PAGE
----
Hey, why are they staying at the prison? Isn’t it all, like, jacked up now? Why would they stay there?

Your guess is as good as mine.

Carl killed that dude!

Yeah I saw that.

What did you think about that?

It was narrative subterfuge. It was a lame and undercooked idea that bogged down what should have been an exciting finale. And now he’s acting all pissy and whiny. I officially hate Carl again.

Are you going to keep watching/recapping?

Maybe…I think The Walking Dead will remain an immensely popular show for years to come. But, and this truly saddens me to say: I’m not really looking forward to the next season. Maybe the new showrunner Scott Gimple will be able to work with Robert Kirkman and AMC to create a show that’s quality matches its immense popularity. I’m not holding my breath, the Walking Dead is a seriously flawed show, at its worst it coasts on rampant carnage, faux-artiness, and the pseudo-despair of the characters, It’s proven on more than one occasion (“Nebraska”, “Clear”,) that it can rise above its shortcomings and deliver dramatically potent and viscerally engaging storytelling. Unfortunately, the show always falls back on its worse qualities more often than not and there comes a point as a viewer where you just throw your hands up in frustration. You begin to wonder if you’re going to continue watching. That was tonight’s episode for me.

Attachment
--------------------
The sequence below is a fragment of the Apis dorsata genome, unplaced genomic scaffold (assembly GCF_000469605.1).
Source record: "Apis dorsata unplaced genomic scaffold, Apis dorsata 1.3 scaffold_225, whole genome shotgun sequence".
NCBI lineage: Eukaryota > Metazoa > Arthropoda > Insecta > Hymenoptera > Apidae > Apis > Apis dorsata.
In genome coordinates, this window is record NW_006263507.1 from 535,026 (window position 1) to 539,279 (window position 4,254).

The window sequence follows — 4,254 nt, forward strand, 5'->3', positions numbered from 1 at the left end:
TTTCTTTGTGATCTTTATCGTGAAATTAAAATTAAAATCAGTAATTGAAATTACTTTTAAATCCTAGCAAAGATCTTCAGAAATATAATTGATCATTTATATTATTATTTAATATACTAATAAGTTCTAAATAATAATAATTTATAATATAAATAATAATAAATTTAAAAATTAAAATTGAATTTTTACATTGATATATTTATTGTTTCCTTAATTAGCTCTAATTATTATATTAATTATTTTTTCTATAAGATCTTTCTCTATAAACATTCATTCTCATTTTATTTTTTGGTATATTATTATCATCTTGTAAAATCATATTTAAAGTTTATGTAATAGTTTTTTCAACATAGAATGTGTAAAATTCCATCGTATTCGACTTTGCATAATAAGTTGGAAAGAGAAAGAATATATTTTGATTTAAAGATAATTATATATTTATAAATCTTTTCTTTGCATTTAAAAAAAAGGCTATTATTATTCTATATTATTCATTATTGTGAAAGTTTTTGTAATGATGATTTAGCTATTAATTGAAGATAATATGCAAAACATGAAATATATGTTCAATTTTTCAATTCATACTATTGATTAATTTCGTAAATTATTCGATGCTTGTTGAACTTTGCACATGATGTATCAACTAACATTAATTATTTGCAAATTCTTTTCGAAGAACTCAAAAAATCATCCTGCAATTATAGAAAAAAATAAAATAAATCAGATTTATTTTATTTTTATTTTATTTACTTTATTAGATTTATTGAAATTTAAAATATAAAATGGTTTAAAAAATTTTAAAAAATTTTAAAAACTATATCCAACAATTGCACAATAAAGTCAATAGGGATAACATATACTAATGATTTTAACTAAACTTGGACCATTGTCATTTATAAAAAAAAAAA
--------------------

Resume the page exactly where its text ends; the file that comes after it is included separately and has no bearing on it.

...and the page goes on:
Going to close with some words from my friend and fellow screen invader Kyle Moody, who is spot on in his assessment the finale’s problems:

I’ve never seen a show so badly let down its fanbase with its season finale. Nothing feels like it mattered, which killed its potential storytelling gravitas.